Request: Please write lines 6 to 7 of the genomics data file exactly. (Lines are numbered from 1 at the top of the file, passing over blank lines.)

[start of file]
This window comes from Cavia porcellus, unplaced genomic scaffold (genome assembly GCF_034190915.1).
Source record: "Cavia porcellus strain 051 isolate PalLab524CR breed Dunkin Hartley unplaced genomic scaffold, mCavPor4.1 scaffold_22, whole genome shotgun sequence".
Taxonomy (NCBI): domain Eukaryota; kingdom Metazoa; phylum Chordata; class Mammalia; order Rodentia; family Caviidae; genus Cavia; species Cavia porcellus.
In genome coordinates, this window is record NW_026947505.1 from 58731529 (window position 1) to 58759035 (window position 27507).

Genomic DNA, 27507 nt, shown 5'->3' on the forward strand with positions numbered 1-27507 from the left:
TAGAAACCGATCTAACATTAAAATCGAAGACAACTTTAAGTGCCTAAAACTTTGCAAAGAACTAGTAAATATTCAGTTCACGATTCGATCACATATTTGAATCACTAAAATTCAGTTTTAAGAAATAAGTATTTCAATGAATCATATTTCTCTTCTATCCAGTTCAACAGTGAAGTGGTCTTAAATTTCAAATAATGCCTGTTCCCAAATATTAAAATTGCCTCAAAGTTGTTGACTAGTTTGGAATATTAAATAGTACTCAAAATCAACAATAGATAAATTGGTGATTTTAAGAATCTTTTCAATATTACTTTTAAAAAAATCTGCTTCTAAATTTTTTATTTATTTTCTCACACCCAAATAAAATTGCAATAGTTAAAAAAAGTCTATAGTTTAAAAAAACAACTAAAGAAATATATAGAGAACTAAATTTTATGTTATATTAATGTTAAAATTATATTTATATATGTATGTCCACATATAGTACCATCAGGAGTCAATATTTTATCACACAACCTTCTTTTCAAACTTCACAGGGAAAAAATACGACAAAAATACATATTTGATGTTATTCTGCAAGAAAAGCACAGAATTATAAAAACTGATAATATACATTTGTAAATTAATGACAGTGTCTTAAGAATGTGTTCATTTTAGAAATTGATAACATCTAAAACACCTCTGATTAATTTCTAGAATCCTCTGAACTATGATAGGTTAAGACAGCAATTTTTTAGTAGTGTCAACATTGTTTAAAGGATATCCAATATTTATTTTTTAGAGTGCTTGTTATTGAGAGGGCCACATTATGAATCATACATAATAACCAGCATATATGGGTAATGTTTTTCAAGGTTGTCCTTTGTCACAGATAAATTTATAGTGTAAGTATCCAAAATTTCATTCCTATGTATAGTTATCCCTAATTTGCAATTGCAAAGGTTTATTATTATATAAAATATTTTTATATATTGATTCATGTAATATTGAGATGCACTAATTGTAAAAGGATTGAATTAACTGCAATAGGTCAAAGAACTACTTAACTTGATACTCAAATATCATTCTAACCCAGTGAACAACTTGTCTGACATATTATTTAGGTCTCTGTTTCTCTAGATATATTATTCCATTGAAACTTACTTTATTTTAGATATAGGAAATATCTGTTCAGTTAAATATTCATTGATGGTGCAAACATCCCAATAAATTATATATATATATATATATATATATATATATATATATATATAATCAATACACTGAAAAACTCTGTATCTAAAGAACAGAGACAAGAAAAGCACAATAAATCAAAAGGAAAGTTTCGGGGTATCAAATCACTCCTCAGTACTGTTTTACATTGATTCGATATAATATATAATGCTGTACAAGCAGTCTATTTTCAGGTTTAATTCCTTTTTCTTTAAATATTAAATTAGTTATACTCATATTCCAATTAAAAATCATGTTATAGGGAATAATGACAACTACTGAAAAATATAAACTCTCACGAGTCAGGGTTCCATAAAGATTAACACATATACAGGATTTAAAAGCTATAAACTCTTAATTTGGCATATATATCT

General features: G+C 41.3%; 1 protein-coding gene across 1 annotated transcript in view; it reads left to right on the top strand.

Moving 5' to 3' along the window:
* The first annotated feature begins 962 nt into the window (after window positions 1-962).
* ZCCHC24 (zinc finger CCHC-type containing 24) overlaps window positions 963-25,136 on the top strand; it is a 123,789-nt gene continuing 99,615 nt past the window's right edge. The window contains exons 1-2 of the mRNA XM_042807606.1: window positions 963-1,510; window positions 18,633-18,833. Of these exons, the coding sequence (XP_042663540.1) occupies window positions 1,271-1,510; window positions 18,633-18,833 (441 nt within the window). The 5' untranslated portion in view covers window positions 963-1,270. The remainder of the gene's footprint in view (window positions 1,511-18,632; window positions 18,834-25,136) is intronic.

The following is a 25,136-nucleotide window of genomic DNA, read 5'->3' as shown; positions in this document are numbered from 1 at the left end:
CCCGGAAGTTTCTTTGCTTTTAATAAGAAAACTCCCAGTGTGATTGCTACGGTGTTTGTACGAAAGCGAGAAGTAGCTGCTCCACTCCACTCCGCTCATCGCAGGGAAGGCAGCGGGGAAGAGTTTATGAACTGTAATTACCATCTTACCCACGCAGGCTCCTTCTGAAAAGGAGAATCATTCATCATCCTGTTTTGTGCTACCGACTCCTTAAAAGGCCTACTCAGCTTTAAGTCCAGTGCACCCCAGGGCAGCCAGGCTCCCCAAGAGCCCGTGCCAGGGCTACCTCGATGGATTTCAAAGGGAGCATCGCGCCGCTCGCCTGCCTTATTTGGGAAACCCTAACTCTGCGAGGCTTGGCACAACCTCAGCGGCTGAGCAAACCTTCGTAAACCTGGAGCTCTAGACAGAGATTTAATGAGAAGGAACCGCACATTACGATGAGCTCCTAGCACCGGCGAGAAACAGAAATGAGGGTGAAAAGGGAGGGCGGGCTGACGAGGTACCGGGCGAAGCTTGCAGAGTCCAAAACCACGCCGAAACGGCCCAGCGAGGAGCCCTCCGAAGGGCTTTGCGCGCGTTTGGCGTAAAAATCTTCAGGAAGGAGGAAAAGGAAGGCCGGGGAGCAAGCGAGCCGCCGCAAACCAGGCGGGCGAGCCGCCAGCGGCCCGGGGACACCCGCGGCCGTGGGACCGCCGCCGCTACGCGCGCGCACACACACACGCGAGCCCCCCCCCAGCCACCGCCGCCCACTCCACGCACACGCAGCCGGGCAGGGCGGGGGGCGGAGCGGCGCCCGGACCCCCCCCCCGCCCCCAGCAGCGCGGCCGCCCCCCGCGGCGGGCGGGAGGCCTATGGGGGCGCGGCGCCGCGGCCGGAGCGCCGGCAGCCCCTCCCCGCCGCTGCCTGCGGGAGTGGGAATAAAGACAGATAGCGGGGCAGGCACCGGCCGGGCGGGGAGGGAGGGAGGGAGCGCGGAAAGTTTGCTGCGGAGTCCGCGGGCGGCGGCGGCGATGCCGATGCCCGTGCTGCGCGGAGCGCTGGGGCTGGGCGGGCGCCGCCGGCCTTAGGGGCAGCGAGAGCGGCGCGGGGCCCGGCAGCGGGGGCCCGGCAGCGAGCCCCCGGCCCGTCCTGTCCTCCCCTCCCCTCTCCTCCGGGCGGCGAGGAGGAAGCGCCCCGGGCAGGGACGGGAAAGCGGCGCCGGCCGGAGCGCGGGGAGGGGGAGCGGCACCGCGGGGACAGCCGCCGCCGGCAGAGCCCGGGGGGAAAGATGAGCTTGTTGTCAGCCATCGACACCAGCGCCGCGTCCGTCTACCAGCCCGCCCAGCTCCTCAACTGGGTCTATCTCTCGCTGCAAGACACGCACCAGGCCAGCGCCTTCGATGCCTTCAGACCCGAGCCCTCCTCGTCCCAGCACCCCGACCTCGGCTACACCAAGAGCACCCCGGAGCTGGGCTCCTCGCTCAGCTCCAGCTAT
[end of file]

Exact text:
TAGAAACCGATCTAACATTAAAATCGAAGACAACTTTAAGTGCCTAAAACTTTGCAAAGAACTAGTAAATATTCAGTTCACGATTCGATCACATATTTGAATCACTAAAATTCAGTTTTAAGAAATAAGTATTTCAATGAATCATATTTCTCTTCTATCCAGTTCAACAGTGAAGTGGTCTTAAATTTCAAATAATGCCTGTTCCCAAATATTAAAATTGCCTCAAAGTTGTTGACTAGTTTGGAATATTAAATAGTACTCAAAATCAACAATAGATAAATTGGTGATTTTAAGAATCTTTTCAATATTACTTTTAAAAAAATCTGCTTCTAAATTTTTTATTTATTTTCTCACACCCAAATAAAATTGCAATAGTTAAAAAAAGTCTATAGTTTAAAAAAACAACTAAAGAAATATATAGAGAACTAAATTTTATGTTATATTAATGTTAAAATTATATTTATATATGTATGTCCACATATAGTACCATCAGGAGTCAATATTTTATCACACAACCTTCTTTTCAAACTTCACAGGGAAAAAATACGACAAAAATACATATTTGATGTTATTCTGCAAGAAAAGCACAGAATTATAAAAACTGATAATATACATTTGTAAATTAATGACAGTGTCTTAAGAATGTGTTCATTTTAGAAATTGATAACATCTAAAACACCTCTGATTAATTTCTAGAATCCTCTGAACTATGATAGGTTAAGACAGCAATTTTTTAGTAGTGTCAACATTGTTTAAAGGATATCCAATATTTATTTTTTAGAGTGCTTGTTATTGAGAGGGCCACATTATGAATCATACATAATAACCAGCATATATGGGTAATGTTTTTCAAGGTTGTCCTTTGTCACAGATAAATTTATAGTGTAAGTATCCAAAATTTCATTCCTATGTATAGTTATCCCTAATTTGCAATTGCAAAGGTTTATTATTATATAAAATATTTTTATATATTGATTCATGTAATATTGAGATGCACTAATTGTAAAAGGATTGAATTAACTGCAATAGGTCAAAGAACTACTTAACTTGATACTCAAATATCATTCTAACCCAGTGAACAACTTGTCTGACATATTATTTAGGTCTCTGTTTCTCTAGATATATTATTCCATTGAAACTTACTTTATTTTAGATATAGGAAATATCTGTTCAGTTAAATATTCATTGATGGTGCAAACATCCCAATAAATTATATATATATATATATATATATATATATATATATATATATAATCAATACACTGAAAAACTCTGTATCTAAAGAACAGAGACAAGAAAAGCACAATAAATCAAAAGGAAAGTTTCGGGGTATCAAATCACTCCTCAGTACTGTTTTACATTGATTCGATATAATATATAATGCTGTACAAGCAGTCTATTTTCAGGTTTAATTCCTTTTTCTTTAAATATTAAATTAGTTATACTCATATTCCAATTAAAAATCATGTTATAGGGAATAATGACAACTACTGAAAAATATAAACTCTCACGAGTCAGGGTTCCATAAAGATTAACACATATACAGGATTTAAAAGCTATAAACTCTTAATTTGGCATATATATCT

General features: G+C 41.3%; 1 protein-coding gene across 1 annotated transcript in view; it reads left to right on the top strand.